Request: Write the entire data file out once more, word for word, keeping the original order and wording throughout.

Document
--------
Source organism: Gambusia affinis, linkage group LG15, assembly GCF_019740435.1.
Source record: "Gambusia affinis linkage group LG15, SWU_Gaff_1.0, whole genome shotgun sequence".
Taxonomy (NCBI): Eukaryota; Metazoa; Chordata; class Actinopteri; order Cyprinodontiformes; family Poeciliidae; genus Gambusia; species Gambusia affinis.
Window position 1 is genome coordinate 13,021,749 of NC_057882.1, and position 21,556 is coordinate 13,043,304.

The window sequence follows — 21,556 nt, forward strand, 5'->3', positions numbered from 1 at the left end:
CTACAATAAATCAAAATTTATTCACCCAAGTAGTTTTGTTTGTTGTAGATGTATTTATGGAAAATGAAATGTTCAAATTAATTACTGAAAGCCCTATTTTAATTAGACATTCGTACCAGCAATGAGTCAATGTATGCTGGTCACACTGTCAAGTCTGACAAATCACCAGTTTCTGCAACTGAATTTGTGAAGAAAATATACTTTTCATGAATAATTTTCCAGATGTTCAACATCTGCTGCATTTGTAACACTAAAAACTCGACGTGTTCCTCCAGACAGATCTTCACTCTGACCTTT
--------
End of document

Source organism: Gambusia affinis, linkage group LG15, assembly GCF_019740435.1.
Source record: "Gambusia affinis linkage group LG15, SWU_Gaff_1.0, whole genome shotgun sequence".
Taxonomy (NCBI): Eukaryota; Metazoa; Chordata; class Actinopteri; order Cyprinodontiformes; family Poeciliidae; genus Gambusia; species Gambusia affinis.
Window position 1 is genome coordinate 13,021,749 of NC_057882.1, and position 21,556 is coordinate 13,043,304.

The window sequence follows — 21,556 nt, forward strand, 5'->3', positions numbered from 1 at the left end:
CTACAATAAATCAAAATTTATTCACCCAAGTAGTTTTGTTTGTTGTAGATGTATTTATGGAAAATGAAATGTTCAAATTAATTACTGAAAGCCCTATTTTAATTAGACATTCGTACCAGCAATGAGTCAATGTATGCTGGTCACACTGTCAAGTCTGACAAATCACCAGTTTCTGCAACTGAATTTGTGAAGAAAATATACTTTTCATGAATAATTTTCCAGATGTTCAACATCTGCTGCATTTGTAACACTAAAAACTCGACGTGTTCCTCCAGACAGATCTTCACTCTGACCTTT